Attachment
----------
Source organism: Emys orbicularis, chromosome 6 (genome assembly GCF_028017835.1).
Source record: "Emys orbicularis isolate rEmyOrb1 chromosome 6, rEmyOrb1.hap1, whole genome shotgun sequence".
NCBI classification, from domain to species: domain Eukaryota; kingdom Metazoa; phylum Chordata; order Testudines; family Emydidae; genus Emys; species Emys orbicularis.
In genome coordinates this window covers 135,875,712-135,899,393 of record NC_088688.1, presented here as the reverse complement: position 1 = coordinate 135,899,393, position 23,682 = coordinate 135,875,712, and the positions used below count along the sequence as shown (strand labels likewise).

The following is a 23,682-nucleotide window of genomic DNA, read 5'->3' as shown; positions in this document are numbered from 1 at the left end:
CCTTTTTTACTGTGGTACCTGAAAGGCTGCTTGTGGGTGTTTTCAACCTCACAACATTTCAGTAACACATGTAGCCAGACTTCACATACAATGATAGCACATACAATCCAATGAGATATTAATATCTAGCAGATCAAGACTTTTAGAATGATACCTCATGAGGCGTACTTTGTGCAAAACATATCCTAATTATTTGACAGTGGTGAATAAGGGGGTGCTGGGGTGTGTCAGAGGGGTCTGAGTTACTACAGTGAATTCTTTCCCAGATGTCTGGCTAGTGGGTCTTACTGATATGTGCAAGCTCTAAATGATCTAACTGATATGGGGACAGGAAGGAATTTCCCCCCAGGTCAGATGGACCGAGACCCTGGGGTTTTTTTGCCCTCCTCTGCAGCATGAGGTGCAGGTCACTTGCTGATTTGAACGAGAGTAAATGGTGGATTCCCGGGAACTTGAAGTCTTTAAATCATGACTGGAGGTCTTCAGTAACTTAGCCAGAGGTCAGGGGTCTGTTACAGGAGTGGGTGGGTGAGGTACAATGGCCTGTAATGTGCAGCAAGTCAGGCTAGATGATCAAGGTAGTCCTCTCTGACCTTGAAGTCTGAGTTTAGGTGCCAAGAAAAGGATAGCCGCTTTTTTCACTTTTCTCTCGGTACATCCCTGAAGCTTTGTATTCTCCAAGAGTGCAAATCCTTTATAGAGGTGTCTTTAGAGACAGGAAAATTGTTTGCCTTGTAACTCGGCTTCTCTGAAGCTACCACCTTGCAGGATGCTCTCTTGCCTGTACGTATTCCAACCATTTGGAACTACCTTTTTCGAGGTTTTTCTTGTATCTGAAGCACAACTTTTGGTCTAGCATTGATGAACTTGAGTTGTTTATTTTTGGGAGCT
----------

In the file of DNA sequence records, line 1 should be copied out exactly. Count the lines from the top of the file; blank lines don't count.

Source organism: Emys orbicularis, chromosome 6 (genome assembly GCF_028017835.1).